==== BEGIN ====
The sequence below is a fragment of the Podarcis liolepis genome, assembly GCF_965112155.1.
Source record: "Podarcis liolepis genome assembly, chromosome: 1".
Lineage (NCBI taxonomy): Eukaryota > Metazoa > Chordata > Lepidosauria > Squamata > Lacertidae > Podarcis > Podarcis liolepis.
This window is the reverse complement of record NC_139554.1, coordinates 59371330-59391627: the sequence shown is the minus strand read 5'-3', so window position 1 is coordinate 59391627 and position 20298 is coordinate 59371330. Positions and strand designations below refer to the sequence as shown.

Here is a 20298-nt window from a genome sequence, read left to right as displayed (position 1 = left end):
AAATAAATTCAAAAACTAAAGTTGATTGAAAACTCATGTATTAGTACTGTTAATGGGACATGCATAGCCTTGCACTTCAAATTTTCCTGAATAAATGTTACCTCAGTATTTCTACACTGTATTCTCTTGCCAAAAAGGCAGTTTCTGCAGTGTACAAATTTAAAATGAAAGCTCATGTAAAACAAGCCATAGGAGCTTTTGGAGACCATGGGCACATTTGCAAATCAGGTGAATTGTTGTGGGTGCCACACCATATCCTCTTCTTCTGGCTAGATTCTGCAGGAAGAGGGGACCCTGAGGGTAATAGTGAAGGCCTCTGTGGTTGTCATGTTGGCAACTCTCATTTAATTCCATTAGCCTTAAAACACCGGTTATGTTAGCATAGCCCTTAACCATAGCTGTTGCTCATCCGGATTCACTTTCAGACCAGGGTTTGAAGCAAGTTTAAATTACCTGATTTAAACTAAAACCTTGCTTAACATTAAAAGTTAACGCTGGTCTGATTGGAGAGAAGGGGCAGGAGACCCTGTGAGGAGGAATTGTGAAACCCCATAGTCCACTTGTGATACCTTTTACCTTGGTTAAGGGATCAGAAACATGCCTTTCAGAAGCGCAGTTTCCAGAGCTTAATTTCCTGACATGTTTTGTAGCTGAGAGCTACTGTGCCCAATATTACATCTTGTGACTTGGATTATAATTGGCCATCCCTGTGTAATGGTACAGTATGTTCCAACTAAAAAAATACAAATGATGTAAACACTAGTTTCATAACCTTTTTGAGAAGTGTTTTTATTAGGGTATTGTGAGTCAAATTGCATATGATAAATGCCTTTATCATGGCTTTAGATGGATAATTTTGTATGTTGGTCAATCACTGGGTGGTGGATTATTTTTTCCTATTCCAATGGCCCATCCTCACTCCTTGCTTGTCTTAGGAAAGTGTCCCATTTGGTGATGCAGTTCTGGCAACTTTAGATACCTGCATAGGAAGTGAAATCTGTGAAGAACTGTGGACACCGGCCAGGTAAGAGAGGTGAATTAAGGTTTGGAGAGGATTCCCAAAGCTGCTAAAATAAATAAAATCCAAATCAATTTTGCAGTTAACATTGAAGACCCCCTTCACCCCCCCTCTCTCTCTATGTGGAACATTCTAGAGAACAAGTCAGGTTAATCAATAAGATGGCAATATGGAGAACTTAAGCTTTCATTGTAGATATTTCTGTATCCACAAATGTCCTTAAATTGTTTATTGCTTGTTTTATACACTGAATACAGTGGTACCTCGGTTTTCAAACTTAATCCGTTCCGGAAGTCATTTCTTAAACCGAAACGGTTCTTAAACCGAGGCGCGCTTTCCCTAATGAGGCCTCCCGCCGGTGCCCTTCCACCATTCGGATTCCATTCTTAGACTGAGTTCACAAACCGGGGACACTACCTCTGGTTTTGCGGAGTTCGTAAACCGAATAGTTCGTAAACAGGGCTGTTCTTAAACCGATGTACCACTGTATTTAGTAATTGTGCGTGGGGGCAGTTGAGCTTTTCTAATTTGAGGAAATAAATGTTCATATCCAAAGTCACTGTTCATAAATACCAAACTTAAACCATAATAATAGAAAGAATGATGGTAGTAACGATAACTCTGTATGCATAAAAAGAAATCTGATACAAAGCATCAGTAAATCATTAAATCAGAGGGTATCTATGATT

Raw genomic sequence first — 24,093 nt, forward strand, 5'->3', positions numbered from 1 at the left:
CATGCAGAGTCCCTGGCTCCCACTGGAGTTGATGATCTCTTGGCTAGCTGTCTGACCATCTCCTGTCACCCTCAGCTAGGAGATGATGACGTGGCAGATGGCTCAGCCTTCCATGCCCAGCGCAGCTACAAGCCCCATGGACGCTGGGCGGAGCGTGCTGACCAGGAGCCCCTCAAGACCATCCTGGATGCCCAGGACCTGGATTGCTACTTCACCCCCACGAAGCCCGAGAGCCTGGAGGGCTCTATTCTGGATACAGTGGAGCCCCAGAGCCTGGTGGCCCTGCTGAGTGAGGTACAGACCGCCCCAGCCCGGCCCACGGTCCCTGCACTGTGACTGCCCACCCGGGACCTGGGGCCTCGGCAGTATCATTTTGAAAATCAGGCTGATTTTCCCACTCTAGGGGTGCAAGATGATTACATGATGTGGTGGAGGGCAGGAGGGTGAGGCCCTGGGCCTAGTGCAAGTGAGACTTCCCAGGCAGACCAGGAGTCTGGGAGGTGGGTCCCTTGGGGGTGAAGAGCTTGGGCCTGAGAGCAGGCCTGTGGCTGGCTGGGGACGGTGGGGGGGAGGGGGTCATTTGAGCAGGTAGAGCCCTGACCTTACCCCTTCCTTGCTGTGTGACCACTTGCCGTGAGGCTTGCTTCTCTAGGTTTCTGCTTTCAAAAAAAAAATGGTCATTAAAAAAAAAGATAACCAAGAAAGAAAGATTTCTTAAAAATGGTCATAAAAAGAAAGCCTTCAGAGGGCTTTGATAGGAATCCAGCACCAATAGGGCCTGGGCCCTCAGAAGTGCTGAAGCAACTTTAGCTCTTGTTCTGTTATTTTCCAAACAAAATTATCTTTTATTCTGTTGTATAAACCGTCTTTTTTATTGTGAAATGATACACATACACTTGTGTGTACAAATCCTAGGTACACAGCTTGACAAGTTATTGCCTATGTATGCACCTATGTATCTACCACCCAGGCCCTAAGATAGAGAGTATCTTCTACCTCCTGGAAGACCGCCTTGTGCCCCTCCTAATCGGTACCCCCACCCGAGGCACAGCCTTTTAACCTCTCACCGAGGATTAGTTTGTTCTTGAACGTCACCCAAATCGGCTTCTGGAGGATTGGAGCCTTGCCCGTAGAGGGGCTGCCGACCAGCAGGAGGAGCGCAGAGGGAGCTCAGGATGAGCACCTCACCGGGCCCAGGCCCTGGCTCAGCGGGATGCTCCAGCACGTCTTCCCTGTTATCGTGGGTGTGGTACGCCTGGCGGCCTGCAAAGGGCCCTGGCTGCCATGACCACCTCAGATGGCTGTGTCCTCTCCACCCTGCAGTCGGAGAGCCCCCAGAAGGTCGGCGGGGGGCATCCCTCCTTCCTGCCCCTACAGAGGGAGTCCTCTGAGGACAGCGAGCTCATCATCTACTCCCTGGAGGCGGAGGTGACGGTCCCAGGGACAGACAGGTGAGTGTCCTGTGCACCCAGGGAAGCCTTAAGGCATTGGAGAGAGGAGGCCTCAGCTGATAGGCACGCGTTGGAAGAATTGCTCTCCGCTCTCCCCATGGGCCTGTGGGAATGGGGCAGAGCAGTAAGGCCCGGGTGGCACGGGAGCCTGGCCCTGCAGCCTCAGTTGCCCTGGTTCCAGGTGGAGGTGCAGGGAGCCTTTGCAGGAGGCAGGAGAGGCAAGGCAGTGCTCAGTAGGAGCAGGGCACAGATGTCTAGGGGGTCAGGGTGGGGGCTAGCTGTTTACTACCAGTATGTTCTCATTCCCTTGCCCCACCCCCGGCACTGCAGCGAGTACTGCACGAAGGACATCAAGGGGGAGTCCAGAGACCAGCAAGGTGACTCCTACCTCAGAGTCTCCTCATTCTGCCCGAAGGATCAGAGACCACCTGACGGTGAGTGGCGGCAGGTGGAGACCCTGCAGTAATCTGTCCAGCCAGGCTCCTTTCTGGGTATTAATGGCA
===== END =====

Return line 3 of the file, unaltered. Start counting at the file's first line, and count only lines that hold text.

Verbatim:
Lineage (NCBI taxonomy): Eukaryota > Metazoa > Chordata > Lepidosauria > Squamata > Lacertidae > Podarcis > Podarcis liolepis.